The classic Irish writers, James Joyce, Oscar Wilde and Jonathan Swift, are as ubiquitous to the land of shamrocks as Guinness and Jameson are.
While contemporary America treats St. Patrick’s as a drinking holiday, the National Writers Series has featured bestselling Irish and Irish-American authors on stage.
In June 2013, Colum McCann graced Traverse City’s historic City Opera House to discuss his latest novel, TransAtlantic. TransAtlantic is a poetic tale of Irish-American relationships told in three separate narratives. McCann deftly weaves fact into fiction and vice versa. It’s also a narrative of women and family that ties the narratives together.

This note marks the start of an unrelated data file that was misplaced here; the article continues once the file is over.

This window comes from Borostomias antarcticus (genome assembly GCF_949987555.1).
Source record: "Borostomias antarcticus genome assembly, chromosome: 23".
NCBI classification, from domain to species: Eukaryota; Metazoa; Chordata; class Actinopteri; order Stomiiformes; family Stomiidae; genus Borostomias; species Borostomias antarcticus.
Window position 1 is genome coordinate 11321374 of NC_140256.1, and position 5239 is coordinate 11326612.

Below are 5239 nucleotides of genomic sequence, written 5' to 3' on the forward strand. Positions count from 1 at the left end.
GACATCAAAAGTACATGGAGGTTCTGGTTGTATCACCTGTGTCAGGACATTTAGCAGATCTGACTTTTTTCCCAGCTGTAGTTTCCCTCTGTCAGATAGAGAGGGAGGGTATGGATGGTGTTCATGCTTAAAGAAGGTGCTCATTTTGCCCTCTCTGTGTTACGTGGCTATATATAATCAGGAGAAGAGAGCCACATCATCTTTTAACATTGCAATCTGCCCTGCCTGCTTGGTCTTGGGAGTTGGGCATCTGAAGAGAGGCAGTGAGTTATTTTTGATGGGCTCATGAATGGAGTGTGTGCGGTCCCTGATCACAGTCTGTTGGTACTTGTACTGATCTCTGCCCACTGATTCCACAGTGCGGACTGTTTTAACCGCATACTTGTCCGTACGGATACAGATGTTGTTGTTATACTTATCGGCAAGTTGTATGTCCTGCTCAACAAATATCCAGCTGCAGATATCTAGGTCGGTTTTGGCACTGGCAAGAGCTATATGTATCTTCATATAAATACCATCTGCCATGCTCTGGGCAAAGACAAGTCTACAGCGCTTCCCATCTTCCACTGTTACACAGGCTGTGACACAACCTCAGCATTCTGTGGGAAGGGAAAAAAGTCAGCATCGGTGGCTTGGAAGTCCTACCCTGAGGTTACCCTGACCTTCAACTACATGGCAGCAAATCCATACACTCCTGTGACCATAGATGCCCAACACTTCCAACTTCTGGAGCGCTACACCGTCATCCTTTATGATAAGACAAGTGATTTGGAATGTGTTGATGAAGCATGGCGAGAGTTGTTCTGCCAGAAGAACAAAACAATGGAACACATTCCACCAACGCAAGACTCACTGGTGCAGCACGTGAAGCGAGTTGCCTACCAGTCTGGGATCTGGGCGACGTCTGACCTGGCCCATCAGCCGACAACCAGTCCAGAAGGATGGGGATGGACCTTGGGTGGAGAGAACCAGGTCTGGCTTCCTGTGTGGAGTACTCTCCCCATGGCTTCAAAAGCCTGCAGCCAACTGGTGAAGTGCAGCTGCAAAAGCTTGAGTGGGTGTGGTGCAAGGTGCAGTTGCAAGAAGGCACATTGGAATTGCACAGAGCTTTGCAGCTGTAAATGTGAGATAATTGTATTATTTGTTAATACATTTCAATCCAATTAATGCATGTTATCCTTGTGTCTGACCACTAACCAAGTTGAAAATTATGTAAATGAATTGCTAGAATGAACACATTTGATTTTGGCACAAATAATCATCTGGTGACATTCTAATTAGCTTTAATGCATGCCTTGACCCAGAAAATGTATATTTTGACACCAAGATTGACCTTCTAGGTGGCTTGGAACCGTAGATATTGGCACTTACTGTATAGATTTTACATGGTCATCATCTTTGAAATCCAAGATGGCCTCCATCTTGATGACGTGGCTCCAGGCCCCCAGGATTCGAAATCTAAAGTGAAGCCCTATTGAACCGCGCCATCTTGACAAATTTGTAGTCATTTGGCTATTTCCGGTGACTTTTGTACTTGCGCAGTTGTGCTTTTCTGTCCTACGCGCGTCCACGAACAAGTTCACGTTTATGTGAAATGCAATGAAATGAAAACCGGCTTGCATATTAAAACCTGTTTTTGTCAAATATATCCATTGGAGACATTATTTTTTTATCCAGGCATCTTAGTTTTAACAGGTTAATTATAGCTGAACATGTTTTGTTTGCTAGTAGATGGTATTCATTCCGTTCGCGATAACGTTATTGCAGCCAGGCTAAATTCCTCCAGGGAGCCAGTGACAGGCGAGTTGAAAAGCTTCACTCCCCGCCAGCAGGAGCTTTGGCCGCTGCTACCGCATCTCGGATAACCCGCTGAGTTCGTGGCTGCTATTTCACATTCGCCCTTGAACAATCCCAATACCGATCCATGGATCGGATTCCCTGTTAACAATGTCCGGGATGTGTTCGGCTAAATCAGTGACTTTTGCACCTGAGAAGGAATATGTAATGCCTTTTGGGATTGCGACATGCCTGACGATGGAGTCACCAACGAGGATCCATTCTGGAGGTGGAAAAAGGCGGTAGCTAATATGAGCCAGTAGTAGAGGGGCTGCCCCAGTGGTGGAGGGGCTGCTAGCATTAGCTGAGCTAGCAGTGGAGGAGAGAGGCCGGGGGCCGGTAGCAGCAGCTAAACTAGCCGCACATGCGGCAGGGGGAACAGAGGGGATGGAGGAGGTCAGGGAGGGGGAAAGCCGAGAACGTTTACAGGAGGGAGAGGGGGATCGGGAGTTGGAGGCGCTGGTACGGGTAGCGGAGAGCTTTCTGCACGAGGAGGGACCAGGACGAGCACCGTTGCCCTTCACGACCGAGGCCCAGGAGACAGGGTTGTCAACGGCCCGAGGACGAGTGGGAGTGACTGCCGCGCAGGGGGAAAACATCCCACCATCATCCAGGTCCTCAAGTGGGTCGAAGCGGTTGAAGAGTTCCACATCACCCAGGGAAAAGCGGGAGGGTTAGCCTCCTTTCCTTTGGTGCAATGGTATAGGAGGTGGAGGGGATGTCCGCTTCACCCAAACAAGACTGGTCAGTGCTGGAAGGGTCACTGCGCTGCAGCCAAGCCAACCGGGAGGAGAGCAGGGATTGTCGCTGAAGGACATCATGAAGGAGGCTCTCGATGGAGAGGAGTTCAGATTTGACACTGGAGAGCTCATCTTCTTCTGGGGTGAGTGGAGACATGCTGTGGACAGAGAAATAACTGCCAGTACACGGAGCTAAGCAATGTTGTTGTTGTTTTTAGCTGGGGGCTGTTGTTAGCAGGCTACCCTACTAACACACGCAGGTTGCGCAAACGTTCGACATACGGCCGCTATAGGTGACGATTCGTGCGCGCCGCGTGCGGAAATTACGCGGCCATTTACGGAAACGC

When McCann came to the United States from Ireland in the early 1980s, he set out on a cross-country bicycle trip to get to know his new country and its stories. He’s spent the years since telling those tales through fearless, award-winning prose.
In February 2014, Kelly Corrigan visited the National Writers Series to promote her new book Glitter and Glue. Corrigan, who lives in Philadelphia, talked mostly about contemporary American issues of motherhood and daughterhood. But she also delved into the nature of the boisterous, Irish-Catholic storytellers on her father’s side of the family, who are “able to hold a room with a toast or a story.”
Last year on St. Patrick’s Day, New Yorker writer George Packer graced Traverse City to discuss his latest, The Unwinding: An Inner History of the New America.
Keep tabs on the NationalWritersSeries for what Irish and Irish-American authors will next grace the City Opera House stage.